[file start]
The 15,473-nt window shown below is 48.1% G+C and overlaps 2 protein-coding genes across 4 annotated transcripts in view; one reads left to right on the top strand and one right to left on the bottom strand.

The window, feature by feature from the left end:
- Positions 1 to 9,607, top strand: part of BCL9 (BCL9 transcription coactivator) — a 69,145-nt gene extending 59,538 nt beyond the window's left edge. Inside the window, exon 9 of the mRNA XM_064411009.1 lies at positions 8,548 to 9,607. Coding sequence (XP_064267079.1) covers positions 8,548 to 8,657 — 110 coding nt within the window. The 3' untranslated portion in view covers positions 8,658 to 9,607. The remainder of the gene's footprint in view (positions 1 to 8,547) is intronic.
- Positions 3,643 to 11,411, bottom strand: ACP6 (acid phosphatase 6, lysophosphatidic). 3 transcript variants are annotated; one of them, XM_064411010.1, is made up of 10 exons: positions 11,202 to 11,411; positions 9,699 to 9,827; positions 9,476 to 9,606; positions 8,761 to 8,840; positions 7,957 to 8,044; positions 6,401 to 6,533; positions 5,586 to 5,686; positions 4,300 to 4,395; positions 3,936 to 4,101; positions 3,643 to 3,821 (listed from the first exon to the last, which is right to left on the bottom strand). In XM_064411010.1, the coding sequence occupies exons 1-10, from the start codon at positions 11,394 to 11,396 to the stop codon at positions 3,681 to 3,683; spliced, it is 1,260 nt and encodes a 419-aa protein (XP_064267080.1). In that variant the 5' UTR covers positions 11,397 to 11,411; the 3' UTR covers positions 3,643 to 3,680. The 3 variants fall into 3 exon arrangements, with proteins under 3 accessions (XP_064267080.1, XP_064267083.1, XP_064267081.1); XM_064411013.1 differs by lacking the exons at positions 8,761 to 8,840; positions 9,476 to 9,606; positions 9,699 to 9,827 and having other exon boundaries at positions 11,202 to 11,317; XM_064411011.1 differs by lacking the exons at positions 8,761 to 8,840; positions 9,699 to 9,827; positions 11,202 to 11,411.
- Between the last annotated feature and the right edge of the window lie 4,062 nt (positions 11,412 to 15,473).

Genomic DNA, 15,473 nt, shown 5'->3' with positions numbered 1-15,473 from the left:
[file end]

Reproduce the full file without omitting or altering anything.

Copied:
The 15,473-nt window shown below is 48.1% G+C and overlaps 2 protein-coding genes across 4 annotated transcripts in view; one reads left to right on the top strand and one right to left on the bottom strand.

The window, feature by feature from the left end:
- Positions 1 to 9,607, top strand: part of BCL9 (BCL9 transcription coactivator) — a 69,145-nt gene extending 59,538 nt beyond the window's left edge. Inside the window, exon 9 of the mRNA XM_064411009.1 lies at positions 8,548 to 9,607. Coding sequence (XP_064267079.1) covers positions 8,548 to 8,657 — 110 coding nt within the window. The 3' untranslated portion in view covers positions 8,658 to 9,607. The remainder of the gene's footprint in view (positions 1 to 8,547) is intronic.
- Positions 3,643 to 11,411, bottom strand: ACP6 (acid phosphatase 6, lysophosphatidic). 3 transcript variants are annotated; one of them, XM_064411010.1, is made up of 10 exons: positions 11,202 to 11,411; positions 9,699 to 9,827; positions 9,476 to 9,606; positions 8,761 to 8,840; positions 7,957 to 8,044; positions 6,401 to 6,533; positions 5,586 to 5,686; positions 4,300 to 4,395; positions 3,936 to 4,101; positions 3,643 to 3,821 (listed from the first exon to the last, which is right to left on the bottom strand). In XM_064411010.1, the coding sequence occupies exons 1-10, from the start codon at positions 11,394 to 11,396 to the stop codon at positions 3,681 to 3,683; spliced, it is 1,260 nt and encodes a 419-aa protein (XP_064267080.1). In that variant the 5' UTR covers positions 11,397 to 11,411; the 3' UTR covers positions 3,643 to 3,680. The 3 variants fall into 3 exon arrangements, with proteins under 3 accessions (XP_064267080.1, XP_064267083.1, XP_064267081.1); XM_064411013.1 differs by lacking the exons at positions 8,761 to 8,840; positions 9,476 to 9,606; positions 9,699 to 9,827 and having other exon boundaries at positions 11,202 to 11,317; XM_064411011.1 differs by lacking the exons at positions 8,761 to 8,840; positions 9,699 to 9,827; positions 11,202 to 11,411.
- Between the last annotated feature and the right edge of the window lie 4,062 nt (positions 11,412 to 15,473).

Genomic DNA, 15,473 nt, shown 5'->3' with positions numbered 1-15,473 from the left: